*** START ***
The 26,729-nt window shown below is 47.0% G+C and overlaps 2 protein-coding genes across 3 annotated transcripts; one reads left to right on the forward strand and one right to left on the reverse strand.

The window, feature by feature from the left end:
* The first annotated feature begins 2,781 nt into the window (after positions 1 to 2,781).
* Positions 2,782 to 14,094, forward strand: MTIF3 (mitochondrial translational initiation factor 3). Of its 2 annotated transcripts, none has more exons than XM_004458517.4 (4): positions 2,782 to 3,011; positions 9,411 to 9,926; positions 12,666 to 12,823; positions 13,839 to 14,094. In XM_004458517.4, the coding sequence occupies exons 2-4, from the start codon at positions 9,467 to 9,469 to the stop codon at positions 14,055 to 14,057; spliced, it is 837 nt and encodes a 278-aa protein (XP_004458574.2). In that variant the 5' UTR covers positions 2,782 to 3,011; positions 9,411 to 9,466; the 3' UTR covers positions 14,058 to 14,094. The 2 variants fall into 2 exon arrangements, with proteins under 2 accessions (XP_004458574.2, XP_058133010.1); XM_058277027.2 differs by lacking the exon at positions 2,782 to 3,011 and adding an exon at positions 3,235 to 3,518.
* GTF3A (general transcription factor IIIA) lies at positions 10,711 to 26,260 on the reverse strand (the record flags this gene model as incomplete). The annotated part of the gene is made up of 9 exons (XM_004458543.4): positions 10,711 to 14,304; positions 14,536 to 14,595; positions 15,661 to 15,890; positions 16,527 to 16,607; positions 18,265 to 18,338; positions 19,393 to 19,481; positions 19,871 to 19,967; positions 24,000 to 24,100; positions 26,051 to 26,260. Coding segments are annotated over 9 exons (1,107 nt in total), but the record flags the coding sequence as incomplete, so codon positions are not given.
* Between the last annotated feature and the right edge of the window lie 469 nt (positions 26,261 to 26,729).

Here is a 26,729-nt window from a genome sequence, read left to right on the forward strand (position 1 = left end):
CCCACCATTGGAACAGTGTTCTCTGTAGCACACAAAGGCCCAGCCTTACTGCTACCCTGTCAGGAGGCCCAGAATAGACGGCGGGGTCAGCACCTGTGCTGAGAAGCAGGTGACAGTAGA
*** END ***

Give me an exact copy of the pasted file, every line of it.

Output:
The 26,729-nt window shown below is 47.0% G+C and overlaps 2 protein-coding genes across 3 annotated transcripts; one reads left to right on the forward strand and one right to left on the reverse strand.

The window, feature by feature from the left end:
* The first annotated feature begins 2,781 nt into the window (after positions 1 to 2,781).
* Positions 2,782 to 14,094, forward strand: MTIF3 (mitochondrial translational initiation factor 3). Of its 2 annotated transcripts, none has more exons than XM_004458517.4 (4): positions 2,782 to 3,011; positions 9,411 to 9,926; positions 12,666 to 12,823; positions 13,839 to 14,094. In XM_004458517.4, the coding sequence occupies exons 2-4, from the start codon at positions 9,467 to 9,469 to the stop codon at positions 14,055 to 14,057; spliced, it is 837 nt and encodes a 278-aa protein (XP_004458574.2). In that variant the 5' UTR covers positions 2,782 to 3,011; positions 9,411 to 9,466; the 3' UTR covers positions 14,058 to 14,094. The 2 variants fall into 2 exon arrangements, with proteins under 2 accessions (XP_004458574.2, XP_058133010.1); XM_058277027.2 differs by lacking the exon at positions 2,782 to 3,011 and adding an exon at positions 3,235 to 3,518.
* GTF3A (general transcription factor IIIA) lies at positions 10,711 to 26,260 on the reverse strand (the record flags this gene model as incomplete). The annotated part of the gene is made up of 9 exons (XM_004458543.4): positions 10,711 to 14,304; positions 14,536 to 14,595; positions 15,661 to 15,890; positions 16,527 to 16,607; positions 18,265 to 18,338; positions 19,393 to 19,481; positions 19,871 to 19,967; positions 24,000 to 24,100; positions 26,051 to 26,260. Coding segments are annotated over 9 exons (1,107 nt in total), but the record flags the coding sequence as incomplete, so codon positions are not given.
* Between the last annotated feature and the right edge of the window lie 469 nt (positions 26,261 to 26,729).

Here is a 26,729-nt window from a genome sequence, read left to right on the forward strand (position 1 = left end):
CCCACCATTGGAACAGTGTTCTCTGTAGCACACAAAGGCCCAGCCTTACTGCTACCCTGTCAGGAGGCCCAGAATAGACGGCGGGGTCAGCACCTGTGCTGAGAAGCAGGTGACAGTAGA